The West Windsor-Plainsboro Board of Education has taken the first step toward the construction of a 16-classroom expansion at Maurice Hawk School.

The board voted 8-1 on April 25 to authorize the transfer of $12.5 million from the district’s capital reserve account to fund the expansion. Because the project will be paid for with funds on hand, the district will not have to hold a referendum, which is only required when issuing bonds to pay for a project.

The district is on a tight timeline to get the expansion underway. It wants to finish by the start of the 2019-’20 school year—in time for an expected influx of an estimated 484 new students from developments set to start construction in West Windsor within the next year.

These are in addition to students that would be generated by the almost 2,000-unit development being proposed by Howard Hughes for the old American Cyanamid property.

Using the capital reserve funds allows the district to get the ball rolling now, according to officials. If the district had opted to bond the money, the earliest a referendum could be held is December. That would push completion back to 2020 at the earliest. In that case, there would not be enough classroom space at Hawk, which is almost at capacity, for incoming students.

A conceptual plan for the Hawk expansion presented to the board by administration in March calls for the construction of 16 classrooms, music and art rooms, and child-study office spaces. Four of those classrooms would be used for pre-K and those students would be transferred from Village School. That would open up four classrooms there to be used for fourth and fifth grade students. The addition would be built in the open area between the current front of the school and Clarksville Road.

The Maurice Hawk expansion is the first of a number of building projects that will be needed throughout the district to accommodate students generated by numerous residential projects in both townships. Superintendent David Aderhold has estimated that as many as 3,200 students could be added to the district in the next 10-15 years. The district will have to issue bonds to pay for most or all of those projects.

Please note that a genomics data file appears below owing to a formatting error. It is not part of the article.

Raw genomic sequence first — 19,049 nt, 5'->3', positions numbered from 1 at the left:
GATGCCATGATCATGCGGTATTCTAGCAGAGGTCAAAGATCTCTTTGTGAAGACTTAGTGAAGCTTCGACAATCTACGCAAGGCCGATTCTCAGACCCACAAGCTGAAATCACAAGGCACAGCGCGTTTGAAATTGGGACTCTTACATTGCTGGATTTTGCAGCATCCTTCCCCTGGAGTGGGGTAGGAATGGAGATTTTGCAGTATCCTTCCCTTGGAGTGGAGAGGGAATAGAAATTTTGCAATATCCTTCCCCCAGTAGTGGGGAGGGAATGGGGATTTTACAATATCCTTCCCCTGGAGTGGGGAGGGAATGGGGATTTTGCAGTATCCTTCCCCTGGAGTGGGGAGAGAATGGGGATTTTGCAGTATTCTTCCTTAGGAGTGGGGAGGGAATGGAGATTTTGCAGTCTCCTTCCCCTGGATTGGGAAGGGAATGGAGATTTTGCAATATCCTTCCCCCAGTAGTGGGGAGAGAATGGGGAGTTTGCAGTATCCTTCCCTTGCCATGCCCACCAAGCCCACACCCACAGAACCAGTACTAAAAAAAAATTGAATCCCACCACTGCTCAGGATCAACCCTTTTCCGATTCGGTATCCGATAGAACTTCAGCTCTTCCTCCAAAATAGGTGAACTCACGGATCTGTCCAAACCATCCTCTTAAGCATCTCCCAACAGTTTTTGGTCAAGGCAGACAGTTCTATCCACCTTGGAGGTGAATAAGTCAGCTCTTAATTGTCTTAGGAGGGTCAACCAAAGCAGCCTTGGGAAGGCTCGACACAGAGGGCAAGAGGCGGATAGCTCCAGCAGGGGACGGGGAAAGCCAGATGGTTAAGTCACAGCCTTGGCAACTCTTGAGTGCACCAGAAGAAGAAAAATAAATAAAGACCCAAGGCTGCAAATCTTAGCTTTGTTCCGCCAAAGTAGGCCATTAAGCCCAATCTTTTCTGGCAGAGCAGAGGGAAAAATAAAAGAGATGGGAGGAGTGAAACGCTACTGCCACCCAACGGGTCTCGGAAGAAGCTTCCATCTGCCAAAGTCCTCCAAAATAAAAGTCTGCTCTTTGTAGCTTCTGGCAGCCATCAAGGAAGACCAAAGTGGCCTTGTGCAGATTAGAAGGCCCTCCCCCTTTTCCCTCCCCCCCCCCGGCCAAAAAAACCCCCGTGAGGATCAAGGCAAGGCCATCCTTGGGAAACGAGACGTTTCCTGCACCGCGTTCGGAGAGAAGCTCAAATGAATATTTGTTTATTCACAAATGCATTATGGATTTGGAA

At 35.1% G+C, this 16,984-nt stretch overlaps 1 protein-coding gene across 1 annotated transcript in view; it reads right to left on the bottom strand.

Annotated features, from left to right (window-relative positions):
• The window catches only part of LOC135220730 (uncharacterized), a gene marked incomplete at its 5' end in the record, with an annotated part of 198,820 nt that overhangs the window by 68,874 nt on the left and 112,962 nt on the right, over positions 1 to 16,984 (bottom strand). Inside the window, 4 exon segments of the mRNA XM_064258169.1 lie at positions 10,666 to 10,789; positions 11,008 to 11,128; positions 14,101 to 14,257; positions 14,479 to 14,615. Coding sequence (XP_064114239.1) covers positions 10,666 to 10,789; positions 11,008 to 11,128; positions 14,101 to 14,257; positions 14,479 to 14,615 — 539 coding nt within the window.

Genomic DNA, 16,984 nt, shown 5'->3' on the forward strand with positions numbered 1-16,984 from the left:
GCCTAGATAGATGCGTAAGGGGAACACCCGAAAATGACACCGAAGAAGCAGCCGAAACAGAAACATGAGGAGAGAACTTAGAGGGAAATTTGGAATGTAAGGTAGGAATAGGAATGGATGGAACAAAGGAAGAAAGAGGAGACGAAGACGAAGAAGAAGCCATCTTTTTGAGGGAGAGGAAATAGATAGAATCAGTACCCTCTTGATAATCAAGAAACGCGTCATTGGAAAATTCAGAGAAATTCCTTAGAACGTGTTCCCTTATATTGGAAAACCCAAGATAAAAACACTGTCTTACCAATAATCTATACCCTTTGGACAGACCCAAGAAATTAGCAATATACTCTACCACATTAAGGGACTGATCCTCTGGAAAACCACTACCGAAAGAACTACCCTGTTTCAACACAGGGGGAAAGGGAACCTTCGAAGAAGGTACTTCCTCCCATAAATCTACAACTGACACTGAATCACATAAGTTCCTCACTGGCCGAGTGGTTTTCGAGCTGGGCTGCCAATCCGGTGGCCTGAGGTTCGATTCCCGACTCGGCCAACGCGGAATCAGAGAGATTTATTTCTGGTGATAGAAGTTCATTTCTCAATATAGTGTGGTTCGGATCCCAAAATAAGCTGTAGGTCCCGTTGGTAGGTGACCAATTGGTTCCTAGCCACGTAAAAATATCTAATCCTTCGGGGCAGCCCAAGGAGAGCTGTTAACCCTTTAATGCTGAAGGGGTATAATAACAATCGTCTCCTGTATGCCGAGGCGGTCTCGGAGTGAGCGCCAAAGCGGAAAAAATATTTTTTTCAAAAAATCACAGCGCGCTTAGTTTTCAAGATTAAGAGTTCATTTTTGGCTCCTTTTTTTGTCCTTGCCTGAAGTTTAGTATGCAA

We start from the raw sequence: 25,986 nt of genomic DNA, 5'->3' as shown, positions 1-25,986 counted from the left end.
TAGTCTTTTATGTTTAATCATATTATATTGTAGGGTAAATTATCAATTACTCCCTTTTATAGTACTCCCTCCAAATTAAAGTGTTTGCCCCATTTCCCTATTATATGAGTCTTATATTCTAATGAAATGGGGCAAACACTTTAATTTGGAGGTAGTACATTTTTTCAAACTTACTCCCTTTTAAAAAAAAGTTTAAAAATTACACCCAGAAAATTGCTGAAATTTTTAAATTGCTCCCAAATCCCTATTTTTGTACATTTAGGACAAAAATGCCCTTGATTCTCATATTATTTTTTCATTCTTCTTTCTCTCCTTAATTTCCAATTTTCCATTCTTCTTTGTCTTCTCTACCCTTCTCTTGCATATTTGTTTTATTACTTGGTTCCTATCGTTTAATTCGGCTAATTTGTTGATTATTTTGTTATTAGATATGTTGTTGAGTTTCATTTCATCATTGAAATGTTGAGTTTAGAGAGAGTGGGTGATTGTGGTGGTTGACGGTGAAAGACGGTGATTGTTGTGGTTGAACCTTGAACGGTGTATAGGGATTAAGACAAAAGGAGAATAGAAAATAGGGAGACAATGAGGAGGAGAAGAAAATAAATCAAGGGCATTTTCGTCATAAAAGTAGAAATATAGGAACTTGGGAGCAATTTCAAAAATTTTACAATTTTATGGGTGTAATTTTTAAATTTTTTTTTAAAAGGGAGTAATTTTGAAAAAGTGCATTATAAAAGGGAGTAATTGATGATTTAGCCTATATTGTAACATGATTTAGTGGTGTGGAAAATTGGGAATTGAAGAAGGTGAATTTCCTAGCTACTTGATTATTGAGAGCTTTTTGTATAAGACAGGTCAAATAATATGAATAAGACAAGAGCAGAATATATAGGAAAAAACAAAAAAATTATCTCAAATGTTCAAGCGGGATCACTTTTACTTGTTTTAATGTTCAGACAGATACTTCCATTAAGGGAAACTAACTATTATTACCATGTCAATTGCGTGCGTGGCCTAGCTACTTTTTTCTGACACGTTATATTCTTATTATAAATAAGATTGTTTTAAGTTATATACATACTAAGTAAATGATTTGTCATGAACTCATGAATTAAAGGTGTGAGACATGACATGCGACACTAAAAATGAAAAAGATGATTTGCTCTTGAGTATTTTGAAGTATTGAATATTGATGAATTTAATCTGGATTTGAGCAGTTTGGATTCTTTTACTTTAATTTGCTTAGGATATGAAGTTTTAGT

“I think there’s going to be plenty of opportunity to be borrowing money in the future, unfortunately,” said board president Anthony Fleres.

Aderhold said that the board’s approval on April 25 was the first of multiple steps in the process for the Hawk expansion. The next is to submit initial paperwork to the state Department of Education. Then in September or October, the district would submit schematics and plans for the expansion to the Department of Education and the state Department of Community Affairs for a review that would take between 90 and 120 days.

“That gets us to January, but then we have to go out to bid,” Aderhold said. “By the time the bids come in and go through legal review, the school board wouldn’t be able to award a contract until March or April of 2018.”

“By the time the board is in a place to actualize the $12.5 million, you will have a lot more data in front of you,” Aderhold said. “This allows us to continue a long process to get to March, and it puts a plan in place to solve the capacity needs for Hawk based on what we know today.”

Aderhold also noted that the expansion only provides space at Maurice Hawk for four West Windsor residential projects expected to be built in the next few years. Those projects are:

Woodstone, a 443-unit apartment complex on the Princeton Theological Seminary site. The project, which is expected to be approved by the planning board this summer, is projected to generate 372 students;

A 91-unit development (51 townhouses and 40 apartments) approved for the Maneely property off Bear Brook Road. The project, which is being built by Toll Brothers, is expected to break ground this spring. The number of projected students is more than 50;